Of course, there are complications by way of card effects, synergies, and spatial considerations. The depth comes from managing the magic resource, deploying smartly, leveraging powerful events, and using your units to their fullest potential even when the dice aren’t cooperating. Each of the factions has a definite and easily apparent play style keyed to their identities but there is something of a learning curve to figure out how to win against specific match-ups. It’s not one of the bad learning curves though, it’s a fun one and I have especially enjoyed using the web app to explore different strategies against each faction.
As for the changes, every one is for the better. I particularly like that the dice are now custom and show hits for melee, ranged, and special magic effects that some units can use. Event cards have a new clarity in terms of timing (as well as artwork). The starting gate has ten health but those in the deck that come into play later have 5, which I think limits some more stalemate-y situations and potential frustrations against a well-entrenched enemy. You can’t destroy your own units to boost your magic, which takes out some pretty damn gamey tactics. There are other under-the-hood kinds of revisions that are also beneficial, especially a greater focus on the Summoner and their abilities.
As for what’s stayed the same, this is still a particularly aggro card-battler that manages to always set up some interesting sub-skirmishes and tactical situations across the board with lots of opportunities for blocking, flanking, manuever and all that good stuff. I still love that you get a point of magic when you destroy an enemy unit, which by default encourages attacking early and often. In fact, if you don’t attack on a turn, your Summoner is docked an HP- there ain’t no turtling here.
It plays quick and lean. My 2022 impression of the game is that, especially in the age of Kickstarter excess, it is all exactly enough. This is a precision-designed game that understands its scope, its scale, its limitations, and its focus. There are zero extraneous mechanisms, there are no artificial balances, there are no attempts to imply depth or replayability with empty variety or cruft content. Had this game been published by one of the Kickstarter mills, it inevitably would have had plastic miniatures for every card in the game as well as and I am thankful that it most certainly is not this kind of game or product.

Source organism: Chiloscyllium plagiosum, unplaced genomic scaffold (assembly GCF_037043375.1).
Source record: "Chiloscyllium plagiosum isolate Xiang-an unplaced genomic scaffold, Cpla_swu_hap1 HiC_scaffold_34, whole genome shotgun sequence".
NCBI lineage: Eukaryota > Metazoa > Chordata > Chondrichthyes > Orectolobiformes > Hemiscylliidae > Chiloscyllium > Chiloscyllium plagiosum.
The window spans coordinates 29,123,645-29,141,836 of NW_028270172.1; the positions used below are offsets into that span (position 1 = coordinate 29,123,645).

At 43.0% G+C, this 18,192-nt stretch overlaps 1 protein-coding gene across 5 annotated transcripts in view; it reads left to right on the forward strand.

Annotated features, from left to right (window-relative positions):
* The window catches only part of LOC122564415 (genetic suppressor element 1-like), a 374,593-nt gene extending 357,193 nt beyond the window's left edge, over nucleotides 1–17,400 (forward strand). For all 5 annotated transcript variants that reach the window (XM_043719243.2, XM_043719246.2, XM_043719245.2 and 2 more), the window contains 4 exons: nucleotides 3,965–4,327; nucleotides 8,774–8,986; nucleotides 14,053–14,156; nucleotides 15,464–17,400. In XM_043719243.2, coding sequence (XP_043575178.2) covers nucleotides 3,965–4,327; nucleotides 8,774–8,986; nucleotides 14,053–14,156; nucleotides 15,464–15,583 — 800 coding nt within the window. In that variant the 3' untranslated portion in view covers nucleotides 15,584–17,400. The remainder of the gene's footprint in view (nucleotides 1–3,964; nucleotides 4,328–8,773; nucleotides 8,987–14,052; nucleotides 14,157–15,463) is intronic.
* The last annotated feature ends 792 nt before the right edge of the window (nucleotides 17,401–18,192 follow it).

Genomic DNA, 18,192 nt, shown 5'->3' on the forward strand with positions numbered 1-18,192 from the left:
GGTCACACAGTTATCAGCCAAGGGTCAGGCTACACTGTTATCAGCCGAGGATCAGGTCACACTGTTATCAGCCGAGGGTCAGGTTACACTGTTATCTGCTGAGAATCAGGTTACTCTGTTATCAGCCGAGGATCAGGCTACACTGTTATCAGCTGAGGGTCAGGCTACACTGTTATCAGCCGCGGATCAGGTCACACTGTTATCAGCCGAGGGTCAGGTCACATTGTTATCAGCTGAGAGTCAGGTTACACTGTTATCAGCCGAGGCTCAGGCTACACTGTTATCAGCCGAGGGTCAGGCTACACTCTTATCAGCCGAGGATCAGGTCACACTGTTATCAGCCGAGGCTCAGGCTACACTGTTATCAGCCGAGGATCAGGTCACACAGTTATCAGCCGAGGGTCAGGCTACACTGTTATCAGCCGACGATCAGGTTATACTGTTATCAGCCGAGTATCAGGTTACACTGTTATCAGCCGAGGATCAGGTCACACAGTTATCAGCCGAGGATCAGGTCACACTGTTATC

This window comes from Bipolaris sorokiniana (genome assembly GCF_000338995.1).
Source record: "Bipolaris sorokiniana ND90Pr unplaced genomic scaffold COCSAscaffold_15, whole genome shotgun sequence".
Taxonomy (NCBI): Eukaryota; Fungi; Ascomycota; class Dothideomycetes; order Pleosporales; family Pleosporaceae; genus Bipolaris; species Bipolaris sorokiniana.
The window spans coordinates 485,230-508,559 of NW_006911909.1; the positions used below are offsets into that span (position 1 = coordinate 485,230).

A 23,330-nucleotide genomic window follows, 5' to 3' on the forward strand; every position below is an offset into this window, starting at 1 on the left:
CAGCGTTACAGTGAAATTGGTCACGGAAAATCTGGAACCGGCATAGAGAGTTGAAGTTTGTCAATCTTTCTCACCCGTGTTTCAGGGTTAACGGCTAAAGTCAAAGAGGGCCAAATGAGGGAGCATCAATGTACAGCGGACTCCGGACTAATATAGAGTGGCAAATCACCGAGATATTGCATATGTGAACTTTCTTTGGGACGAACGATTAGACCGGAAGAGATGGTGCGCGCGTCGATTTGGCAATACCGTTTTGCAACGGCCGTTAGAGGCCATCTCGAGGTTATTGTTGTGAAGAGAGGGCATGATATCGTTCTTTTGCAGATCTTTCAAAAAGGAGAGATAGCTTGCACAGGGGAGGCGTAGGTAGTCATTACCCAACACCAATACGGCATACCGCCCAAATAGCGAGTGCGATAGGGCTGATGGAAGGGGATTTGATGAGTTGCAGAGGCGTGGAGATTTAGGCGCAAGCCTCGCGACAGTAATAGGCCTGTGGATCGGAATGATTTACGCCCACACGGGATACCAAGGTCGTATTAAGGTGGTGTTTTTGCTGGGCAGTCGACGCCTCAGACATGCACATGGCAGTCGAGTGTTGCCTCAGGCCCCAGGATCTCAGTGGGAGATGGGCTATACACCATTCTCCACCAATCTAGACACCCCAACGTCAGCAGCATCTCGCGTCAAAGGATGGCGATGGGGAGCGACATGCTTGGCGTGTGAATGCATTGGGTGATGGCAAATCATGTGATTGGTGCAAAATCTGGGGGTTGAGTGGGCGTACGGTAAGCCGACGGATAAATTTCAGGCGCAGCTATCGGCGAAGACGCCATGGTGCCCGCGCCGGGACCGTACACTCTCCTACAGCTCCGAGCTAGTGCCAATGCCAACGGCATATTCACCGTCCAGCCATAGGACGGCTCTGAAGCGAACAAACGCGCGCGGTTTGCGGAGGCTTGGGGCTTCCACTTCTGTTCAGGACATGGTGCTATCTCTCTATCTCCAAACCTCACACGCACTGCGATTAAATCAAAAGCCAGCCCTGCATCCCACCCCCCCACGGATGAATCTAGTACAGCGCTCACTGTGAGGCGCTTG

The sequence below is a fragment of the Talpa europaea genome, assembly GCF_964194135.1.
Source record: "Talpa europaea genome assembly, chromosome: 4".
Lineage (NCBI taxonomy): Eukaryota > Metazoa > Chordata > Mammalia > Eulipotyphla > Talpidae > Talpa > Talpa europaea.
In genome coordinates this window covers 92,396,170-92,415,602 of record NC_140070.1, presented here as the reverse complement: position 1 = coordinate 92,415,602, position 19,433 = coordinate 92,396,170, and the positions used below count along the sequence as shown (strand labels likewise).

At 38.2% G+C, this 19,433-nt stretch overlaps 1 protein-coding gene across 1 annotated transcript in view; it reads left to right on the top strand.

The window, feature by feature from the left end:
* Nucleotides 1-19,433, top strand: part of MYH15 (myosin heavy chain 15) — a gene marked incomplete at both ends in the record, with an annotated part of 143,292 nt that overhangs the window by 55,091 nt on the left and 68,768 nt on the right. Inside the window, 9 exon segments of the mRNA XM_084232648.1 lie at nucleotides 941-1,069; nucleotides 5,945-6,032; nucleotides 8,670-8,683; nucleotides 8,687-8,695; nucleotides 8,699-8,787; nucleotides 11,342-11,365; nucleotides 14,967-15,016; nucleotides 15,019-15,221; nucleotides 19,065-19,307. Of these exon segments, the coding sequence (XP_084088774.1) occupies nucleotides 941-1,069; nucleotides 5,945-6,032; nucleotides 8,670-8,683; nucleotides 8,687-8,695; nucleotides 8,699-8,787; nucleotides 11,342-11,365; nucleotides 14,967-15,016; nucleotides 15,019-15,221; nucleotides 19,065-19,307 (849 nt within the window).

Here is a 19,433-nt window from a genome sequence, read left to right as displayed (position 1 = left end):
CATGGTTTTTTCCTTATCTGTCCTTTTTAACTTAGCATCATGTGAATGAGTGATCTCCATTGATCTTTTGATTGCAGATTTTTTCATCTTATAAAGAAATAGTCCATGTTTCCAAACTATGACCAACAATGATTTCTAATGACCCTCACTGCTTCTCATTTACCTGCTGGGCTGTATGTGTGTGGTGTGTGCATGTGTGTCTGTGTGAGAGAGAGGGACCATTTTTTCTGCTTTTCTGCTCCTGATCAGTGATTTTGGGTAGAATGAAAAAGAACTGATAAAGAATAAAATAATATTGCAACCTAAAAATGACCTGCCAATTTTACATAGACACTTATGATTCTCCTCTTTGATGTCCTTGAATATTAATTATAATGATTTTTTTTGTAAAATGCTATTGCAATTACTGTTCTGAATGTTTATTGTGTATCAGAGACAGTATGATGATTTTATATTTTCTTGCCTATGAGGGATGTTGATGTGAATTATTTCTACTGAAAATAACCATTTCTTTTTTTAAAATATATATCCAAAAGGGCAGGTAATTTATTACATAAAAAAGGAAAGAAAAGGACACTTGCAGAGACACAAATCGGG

I’m also fond of how Plaid Hat is selling this game. Just like back in the day, there’s a low cost starter set that comes with the classic Tundra Orcs and Phoenix Elves and to be honest it’s excellent without every buying another Summoner Wars product. The more robust Master Set, should you want to go deeper, retails at $60 and features six factions (a few of which could be considered more “advanced”) and has a mounted board versus the starter’s paper mat. And if you still want to upgrade there’s a neoprene mat. The faction packs come out regularly (rather than all at once. and I love that you can subscribe to them directly through Plaid Hat, a step I’ve already taken. But then, you can also enjoy this game completely on the Web with no physical purchases, instead some ala carte IAP unlocks. Or just play the free portion. They run tournaments, but there again I would likely just embarrass myself.
13 years on, and I’d say that this game still slaps but back in 2009 we didn’t really say that so the statement doesn’t really provide the continuity I’d like. So I guess I can settle with it’s still rad as hell. Reflecting on the games that came along after it- things like Warhammer: Underworlds, Manoeuvre, Wildlands, Funkoverse and so forth- this is still very close to best-in-class and I’m not sure I’d really want to go back to some of the other also-rans like I’ve come back to Summoner Wars. Yet it still feels very different than Unmatched or Neuroshima Hex, to compare it to my more recent forays into this area. As far as the whole “units as cards” subset of battle games go, this one was and still is the best and that is the fair and honest deal.